WOODMERE — Council members raised questions about the cost of the Village Hall renovation at their meeting last week, asking how it stretched nearly $50,000 above the guaranteed maximum price of $644,327.

Following the Aug. 20 meeting, Treasurer Rhonda Hall said that she could not confirm whether the renovation was still within budget because she has not yet seen the contract. Mrs. Hall was hired just this month.

“I just want to know. Do we have the funds to finish?” Councilwoman Glenda Todd Miller asked. “We don’t even know that we have money to finish that project. The fire project was the main project we needed to accomplish but we needed to move the police to accomplish the fire [project].”

In November, council approved a resolution for Mayor Ben Holbert to enter into an agreement with Infinity Construction for the listed guaranteed maximum price, or GMP, for renovations to the police and fire departments. Over the last few months, council approved three change orders for the renovation totaling $49,678. One change order cost the village $14,093 to correct unforeseen defects in the plumbing and sanitary sewer discovered during the construction process, according to the resolution.

The GMP increased by $5,849 for a change order to correct a damaged electrical panel, replace an inoperable heating system and modify various interior appurtenances. The final change order was for $29,736 for additional work extending the fire wall in the garage, replacing doors and railings and repairing a concrete threshold.

According to Village Architect Calvin Singleton, phase one of the renovation includes a parking garage and a sally port for the police department. After the service department moved into its new facility on Maplecrest Road, the police were able to utilize the leftover space. He explained that the police department will have a new facility within an existing shell.

In phase two of the renovation, Mr. Singleton said that he will provide sleeping quarters for the fire department that are separate from the apparatus room in addition to a training area, a larger office space, a women’s restroom and sleeping area and a dining area.

Village Engineer Ed Hren said that as far as he knows, the village will move forward with the project. He said that each change order gave a detailed explanation of the issues that needed to be resolved and reiterated that council approved each change order.

“We presented [council] with all of the costs and the change orders give detailed explanations. We haven’t deviated from that process and we haven’t encouraged any additional change orders,” Mr. Hren said. “I’m assuming we can afford it because it’s been approved by the council. Change orders also go through the Finance Committee.”

According to Fire Chief Johnny Brewington, the fire department also made several recommendations for the Village Hall renovation. Chief Brewington explained that he has a list of safety priorities that should be part of the renovation project. For example, he said that the inside space lacks a proper drainage system needed when firefighters wash the trucks.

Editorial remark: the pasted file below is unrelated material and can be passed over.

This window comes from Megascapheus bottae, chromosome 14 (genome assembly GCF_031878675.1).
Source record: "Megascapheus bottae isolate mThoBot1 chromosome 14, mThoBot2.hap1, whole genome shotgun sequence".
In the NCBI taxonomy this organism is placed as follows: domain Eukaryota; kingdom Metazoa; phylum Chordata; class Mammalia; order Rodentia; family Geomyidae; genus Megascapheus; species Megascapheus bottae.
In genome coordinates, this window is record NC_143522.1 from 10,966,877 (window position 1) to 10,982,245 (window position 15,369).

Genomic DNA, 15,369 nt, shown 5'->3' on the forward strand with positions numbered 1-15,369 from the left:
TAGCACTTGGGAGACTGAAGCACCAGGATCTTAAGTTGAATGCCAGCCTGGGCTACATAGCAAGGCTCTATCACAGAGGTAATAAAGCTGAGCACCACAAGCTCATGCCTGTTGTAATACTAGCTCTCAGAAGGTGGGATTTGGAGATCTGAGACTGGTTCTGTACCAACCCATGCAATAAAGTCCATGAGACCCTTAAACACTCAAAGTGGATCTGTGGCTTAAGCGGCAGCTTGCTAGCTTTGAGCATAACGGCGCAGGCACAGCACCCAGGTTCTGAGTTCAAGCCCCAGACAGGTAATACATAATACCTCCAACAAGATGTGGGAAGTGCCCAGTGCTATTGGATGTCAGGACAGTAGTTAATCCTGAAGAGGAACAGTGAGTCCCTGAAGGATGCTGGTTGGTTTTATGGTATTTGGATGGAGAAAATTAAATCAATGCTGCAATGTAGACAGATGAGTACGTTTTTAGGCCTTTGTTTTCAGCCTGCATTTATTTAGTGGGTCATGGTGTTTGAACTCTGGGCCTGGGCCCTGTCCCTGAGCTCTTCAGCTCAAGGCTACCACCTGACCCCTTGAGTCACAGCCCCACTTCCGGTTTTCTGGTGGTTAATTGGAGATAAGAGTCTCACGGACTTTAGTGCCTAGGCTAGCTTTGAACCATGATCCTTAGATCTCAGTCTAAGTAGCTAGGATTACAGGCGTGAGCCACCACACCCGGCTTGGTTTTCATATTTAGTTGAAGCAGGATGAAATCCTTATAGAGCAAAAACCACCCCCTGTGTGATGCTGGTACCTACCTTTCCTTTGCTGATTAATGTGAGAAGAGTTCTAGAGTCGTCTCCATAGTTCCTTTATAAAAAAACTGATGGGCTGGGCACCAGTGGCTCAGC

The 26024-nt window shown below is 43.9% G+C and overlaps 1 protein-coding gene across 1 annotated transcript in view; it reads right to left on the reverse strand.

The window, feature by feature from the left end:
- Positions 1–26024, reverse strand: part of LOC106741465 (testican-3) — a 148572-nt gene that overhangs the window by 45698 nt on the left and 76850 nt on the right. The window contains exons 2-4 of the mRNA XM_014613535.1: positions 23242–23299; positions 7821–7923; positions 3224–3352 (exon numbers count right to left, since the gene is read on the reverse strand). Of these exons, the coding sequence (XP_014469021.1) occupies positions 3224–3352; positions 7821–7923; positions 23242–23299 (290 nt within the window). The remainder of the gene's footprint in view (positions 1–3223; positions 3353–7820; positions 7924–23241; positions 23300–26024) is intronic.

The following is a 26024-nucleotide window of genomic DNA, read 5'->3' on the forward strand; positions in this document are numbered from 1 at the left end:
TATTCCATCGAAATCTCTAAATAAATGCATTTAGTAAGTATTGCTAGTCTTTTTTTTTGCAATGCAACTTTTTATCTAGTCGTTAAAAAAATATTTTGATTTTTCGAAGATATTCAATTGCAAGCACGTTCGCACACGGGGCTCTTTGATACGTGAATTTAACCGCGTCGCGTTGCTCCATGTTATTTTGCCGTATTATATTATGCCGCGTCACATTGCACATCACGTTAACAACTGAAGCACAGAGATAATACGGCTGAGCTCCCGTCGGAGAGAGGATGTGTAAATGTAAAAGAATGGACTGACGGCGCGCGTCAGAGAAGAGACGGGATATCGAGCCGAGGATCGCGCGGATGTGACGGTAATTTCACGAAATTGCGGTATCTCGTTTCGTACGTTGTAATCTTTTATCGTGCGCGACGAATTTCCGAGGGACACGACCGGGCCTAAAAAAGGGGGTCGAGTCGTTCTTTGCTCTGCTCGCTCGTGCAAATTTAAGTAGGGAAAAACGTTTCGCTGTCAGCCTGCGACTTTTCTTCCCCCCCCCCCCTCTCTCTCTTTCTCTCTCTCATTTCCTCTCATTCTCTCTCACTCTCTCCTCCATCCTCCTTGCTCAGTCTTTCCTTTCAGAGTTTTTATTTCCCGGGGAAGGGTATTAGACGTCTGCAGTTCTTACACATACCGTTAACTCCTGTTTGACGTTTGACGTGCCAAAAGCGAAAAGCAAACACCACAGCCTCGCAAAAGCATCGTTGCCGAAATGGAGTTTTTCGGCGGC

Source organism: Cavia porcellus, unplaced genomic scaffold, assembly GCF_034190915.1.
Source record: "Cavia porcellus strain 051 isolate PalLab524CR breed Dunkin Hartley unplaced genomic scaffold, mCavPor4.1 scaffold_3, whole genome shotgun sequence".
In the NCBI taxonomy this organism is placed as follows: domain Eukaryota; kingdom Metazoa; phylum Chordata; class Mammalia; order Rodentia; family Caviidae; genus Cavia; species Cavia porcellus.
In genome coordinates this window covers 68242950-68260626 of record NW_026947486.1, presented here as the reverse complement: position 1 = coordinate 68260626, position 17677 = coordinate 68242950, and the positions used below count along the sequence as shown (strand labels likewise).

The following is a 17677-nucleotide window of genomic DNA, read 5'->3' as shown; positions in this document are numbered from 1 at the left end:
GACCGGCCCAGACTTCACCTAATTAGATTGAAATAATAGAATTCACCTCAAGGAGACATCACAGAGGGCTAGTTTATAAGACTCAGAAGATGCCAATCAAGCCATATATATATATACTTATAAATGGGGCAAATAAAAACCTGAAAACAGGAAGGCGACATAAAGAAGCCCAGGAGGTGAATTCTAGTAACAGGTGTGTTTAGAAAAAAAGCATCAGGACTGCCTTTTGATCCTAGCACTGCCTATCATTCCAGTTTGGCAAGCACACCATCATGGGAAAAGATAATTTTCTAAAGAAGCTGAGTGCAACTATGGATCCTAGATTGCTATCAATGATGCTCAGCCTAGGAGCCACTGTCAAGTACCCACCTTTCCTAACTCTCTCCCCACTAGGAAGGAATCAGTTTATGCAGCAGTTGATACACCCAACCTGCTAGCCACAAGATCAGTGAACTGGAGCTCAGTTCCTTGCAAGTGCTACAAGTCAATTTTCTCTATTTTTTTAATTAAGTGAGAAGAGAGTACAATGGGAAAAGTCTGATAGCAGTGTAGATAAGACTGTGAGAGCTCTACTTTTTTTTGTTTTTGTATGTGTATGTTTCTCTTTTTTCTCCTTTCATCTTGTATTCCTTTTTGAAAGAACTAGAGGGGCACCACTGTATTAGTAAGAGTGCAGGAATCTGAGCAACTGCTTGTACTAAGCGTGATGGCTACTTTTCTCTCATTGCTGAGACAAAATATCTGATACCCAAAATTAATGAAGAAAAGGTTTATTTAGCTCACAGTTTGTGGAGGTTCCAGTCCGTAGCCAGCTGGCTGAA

“For us, designating the space and the space being usable are two different things,” Chief Brewington said. “There are some issues with what we already have. I’m not opposed if it could be done as a maintenance plan.”

In other news, Woodmere had a second public meeting on Aug. 22 as a part of its master planning process. Residents and community stakeholders gathered at the Pepper Pike Learning Center to hear from the Cuyahoga County Planning Commission about the master plan. Planners Rachel Novak and Nichole Laird discussed strategies for housing, branding, marketing, mobility and wellness in the village.

The steering committee is working to encourage diverse housing development, create a consistent community brand and market the village’s location and community assets. They also want to encourage alternative mobility options and promote community wellness through recreation, according to the planning commission.

Madelaine Delgado, 69, of Woodmere said community Wi-Fi being sold to businesses makes sense.

“I like the idea of Wi-Fi for the village and making a municipal hub for businesses,” she said of the idea discussed by the planning commission. “The businesses could get their Wi-Fi from the village. That’s a money maker and we need to take in revenue.”

Another attendee said that village officials can multitask using the master plan. For example, if the village decided to install recreational trails, officials could focus on another topic in the master plan, such as writing grant applications, while the trails are being built.

There will be one more public meeting about the master plan later this year, in addition to the presentation to the Planning and Zoning Commission and council, which are both public meetings.

Julie Hullett has been a reporter for the Chagrin Valley Times since August of 2018 and covers Gates Mills, Hunting Valley, Moreland Hills, Orange, Pepper Pike and Woodmere. She graduated from John Carroll University with a journalism degree in 2018.

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